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January 21, 2020updated 02 Dec 2021 8:28am

Zydus licenses anaemia drug to China Medical System

Pharmaceutical company Zydus Cadila has signed a licensing agreement with China Medical System (CMS) to develop and commercialise an anaemia drug Desidustat in Greater China.

Pharmaceutical company Zydus Cadila has signed a licensing agreement with China Medical System (CMS) to develop and commercialise anaemia drug Desidustat in Greater China.

Under the deal, Zydus will receive an initial upfront payment, regulatory and sales milestones, as well as sales royalties from CMS.

Desidustat is an inhibitor of Hypoxia-inducible factor-prolyl hydroxylase (HIF-PH) indicated to treat anaemia in chronic kidney disease (CKD) patients, irrespective of whether they are undergoing dialysis.

In addition to development and commercialisation of Desidustat, CMS will carry out registration and manufacturing of the drug in the territory covered under the agreement.

Zydus Group chairman Pankaj Patel said: “The licensing agreement with CMS will facilitate the development and commercialization of Desidustat in Greater China and make this innovative candidate available to millions of CKD patients living with anaemia.”

CKD is characterised by loss of kidney function resulting in kidney failure. Impaired kidneys cannot generate the required amount of erythropoietin, leading to fatigue and anaemia.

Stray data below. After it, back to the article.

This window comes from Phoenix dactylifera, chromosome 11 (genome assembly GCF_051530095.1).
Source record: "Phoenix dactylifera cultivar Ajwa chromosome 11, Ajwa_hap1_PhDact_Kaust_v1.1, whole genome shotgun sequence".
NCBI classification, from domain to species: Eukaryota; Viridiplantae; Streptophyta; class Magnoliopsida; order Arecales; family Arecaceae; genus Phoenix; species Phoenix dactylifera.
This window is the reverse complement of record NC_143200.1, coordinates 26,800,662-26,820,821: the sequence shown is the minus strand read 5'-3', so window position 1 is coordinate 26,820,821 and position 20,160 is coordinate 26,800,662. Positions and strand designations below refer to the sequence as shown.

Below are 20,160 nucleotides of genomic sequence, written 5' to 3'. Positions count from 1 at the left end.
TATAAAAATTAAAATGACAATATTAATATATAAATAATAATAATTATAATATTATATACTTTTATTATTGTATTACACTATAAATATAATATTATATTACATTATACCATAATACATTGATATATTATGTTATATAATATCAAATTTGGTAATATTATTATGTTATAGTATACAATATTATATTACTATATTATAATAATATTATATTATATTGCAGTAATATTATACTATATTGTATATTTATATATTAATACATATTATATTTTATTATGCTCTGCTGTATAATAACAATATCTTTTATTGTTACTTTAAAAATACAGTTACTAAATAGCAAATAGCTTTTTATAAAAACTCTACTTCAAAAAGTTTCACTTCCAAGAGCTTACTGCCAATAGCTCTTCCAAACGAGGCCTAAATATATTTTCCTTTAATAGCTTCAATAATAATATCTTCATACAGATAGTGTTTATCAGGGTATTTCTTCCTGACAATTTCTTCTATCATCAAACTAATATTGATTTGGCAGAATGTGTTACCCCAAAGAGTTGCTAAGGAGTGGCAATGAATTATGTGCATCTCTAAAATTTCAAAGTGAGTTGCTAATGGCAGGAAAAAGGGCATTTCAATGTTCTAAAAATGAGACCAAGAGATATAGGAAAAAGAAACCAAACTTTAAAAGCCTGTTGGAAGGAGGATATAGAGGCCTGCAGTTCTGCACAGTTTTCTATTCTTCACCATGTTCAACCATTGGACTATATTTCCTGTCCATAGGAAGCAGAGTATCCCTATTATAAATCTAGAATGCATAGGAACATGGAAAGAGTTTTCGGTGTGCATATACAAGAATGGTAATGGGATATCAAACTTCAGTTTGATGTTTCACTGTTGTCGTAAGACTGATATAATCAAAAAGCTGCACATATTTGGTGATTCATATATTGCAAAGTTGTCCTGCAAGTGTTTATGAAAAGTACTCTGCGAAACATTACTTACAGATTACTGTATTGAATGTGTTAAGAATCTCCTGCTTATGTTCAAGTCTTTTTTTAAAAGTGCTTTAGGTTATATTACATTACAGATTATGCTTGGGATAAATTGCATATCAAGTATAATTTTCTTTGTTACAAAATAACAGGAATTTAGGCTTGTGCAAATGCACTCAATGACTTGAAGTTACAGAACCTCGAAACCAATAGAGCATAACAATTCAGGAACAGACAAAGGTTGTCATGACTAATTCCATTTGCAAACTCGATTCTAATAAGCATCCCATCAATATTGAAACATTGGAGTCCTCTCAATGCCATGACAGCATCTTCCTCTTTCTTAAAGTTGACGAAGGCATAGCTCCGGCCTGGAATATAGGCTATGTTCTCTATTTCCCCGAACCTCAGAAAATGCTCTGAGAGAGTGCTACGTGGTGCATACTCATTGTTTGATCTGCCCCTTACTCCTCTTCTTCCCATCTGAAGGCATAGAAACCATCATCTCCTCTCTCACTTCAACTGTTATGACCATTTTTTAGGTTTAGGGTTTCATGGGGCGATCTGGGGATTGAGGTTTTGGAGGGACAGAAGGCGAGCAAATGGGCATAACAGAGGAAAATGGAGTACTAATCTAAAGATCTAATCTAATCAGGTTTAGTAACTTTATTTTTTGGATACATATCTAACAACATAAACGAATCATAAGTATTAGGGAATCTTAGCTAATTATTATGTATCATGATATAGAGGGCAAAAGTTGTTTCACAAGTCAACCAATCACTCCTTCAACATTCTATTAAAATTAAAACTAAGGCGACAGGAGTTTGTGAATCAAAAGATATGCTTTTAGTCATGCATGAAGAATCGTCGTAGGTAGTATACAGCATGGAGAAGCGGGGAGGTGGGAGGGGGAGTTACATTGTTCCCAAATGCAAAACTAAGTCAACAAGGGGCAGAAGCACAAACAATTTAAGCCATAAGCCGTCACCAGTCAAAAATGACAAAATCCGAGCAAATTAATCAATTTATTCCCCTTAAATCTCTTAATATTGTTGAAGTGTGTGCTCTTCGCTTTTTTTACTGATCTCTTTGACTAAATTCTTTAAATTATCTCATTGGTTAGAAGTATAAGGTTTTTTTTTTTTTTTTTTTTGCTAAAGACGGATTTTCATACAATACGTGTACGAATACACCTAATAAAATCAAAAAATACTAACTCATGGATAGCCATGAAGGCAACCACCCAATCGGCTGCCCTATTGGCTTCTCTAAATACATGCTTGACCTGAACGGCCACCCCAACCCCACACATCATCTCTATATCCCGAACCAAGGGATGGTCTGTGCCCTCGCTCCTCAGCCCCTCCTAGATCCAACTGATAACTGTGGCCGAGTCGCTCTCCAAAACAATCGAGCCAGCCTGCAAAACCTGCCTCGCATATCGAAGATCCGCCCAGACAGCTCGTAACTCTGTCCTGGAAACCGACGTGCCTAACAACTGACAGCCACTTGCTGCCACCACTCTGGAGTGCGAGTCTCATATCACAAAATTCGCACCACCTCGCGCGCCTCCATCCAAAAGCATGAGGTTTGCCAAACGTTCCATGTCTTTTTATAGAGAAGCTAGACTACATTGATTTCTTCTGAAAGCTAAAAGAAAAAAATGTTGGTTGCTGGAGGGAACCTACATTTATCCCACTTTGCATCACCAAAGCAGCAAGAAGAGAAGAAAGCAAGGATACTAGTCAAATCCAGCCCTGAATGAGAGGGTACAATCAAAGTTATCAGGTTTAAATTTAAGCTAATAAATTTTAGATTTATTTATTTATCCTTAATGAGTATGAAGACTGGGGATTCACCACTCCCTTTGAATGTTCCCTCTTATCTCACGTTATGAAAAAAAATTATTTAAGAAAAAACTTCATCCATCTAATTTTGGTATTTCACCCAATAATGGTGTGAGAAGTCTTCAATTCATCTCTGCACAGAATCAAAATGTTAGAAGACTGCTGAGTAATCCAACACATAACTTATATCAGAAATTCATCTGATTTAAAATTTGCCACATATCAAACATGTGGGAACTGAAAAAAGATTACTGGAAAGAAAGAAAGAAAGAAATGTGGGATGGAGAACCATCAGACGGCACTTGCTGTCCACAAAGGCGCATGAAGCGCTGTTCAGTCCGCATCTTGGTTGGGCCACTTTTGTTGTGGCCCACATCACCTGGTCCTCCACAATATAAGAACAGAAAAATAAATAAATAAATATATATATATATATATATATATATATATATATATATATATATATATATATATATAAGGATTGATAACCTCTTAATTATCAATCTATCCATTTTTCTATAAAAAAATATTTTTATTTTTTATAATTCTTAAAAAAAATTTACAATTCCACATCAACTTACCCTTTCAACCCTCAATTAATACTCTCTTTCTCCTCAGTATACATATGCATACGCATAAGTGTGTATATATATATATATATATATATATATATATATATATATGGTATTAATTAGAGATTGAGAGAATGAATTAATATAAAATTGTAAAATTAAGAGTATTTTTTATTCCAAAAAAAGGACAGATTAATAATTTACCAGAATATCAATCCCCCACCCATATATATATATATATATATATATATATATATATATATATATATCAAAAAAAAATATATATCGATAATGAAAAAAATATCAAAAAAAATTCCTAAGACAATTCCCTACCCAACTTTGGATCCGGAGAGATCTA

Anaemia is considered one of the most common CKD complications.

Currently, Desidustat is in the Phase III DREAM-ND and DREAM-D clinical trials for the treatment of anaemia in CKD patients both on and off dialysis, respectively.

In Phase II studies, the drug met the primary endpoints while demonstrating a favourable safety profile. Earlier Phase I trials were conducted in Australia.

CMS expects the addition of the drug to expand its portfolio.

The licensing agreement will be valid until the expiration of the last patent and all regulatory exclusivities, and ten years following the initial sale of the drug in the territory.

Upon expiration, the partners may renew the deal for five years.

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